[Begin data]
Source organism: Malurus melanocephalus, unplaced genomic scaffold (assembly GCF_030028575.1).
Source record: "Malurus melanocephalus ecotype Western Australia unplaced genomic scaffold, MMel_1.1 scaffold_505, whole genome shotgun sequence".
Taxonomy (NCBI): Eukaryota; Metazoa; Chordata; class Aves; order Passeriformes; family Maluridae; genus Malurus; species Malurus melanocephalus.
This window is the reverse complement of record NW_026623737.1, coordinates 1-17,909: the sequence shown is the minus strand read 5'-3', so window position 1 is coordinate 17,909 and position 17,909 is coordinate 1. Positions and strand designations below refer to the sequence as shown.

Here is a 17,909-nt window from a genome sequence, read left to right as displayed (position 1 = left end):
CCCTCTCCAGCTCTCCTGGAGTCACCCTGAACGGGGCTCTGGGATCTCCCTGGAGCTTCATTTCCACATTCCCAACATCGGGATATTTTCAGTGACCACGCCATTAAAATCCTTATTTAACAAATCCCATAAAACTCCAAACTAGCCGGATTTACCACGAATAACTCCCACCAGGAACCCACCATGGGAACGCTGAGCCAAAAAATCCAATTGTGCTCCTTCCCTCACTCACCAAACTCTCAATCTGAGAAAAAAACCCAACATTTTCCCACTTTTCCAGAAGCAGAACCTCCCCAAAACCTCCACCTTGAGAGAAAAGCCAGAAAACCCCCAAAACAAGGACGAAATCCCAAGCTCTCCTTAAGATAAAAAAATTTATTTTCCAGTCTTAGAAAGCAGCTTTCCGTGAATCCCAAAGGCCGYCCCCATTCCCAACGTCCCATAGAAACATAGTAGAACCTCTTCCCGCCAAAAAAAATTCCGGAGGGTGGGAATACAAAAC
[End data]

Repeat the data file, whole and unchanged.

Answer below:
Source organism: Malurus melanocephalus, unplaced genomic scaffold (assembly GCF_030028575.1).
Source record: "Malurus melanocephalus ecotype Western Australia unplaced genomic scaffold, MMel_1.1 scaffold_505, whole genome shotgun sequence".
Taxonomy (NCBI): Eukaryota; Metazoa; Chordata; class Aves; order Passeriformes; family Maluridae; genus Malurus; species Malurus melanocephalus.
This window is the reverse complement of record NW_026623737.1, coordinates 1-17,909: the sequence shown is the minus strand read 5'-3', so window position 1 is coordinate 17,909 and position 17,909 is coordinate 1. Positions and strand designations below refer to the sequence as shown.

Here is a 17,909-nt window from a genome sequence, read left to right as displayed (position 1 = left end):
CCCTCTCCAGCTCTCCTGGAGTCACCCTGAACGGGGCTCTGGGATCTCCCTGGAGCTTCATTTCCACATTCCCAACATCGGGATATTTTCAGTGACCACGCCATTAAAATCCTTATTTAACAAATCCCATAAAACTCCAAACTAGCCGGATTTACCACGAATAACTCCCACCAGGAACCCACCATGGGAACGCTGAGCCAAAAAATCCAATTGTGCTCCTTCCCTCACTCACCAAACTCTCAATCTGAGAAAAAAACCCAACATTTTCCCACTTTTCCAGAAGCAGAACCTCCCCAAAACCTCCACCTTGAGAGAAAAGCCAGAAAACCCCCAAAACAAGGACGAAATCCCAAGCTCTCCTTAAGATAAAAAAATTTATTTTCCAGTCTTAGAAAGCAGCTTTCCGTGAATCCCAAAGGCCGYCCCCATTCCCAACGTCCCATAGAAACATAGTAGAACCTCTTCCCGCCAAAAAAAATTCCGGAGGGTGGGAATACAAAAC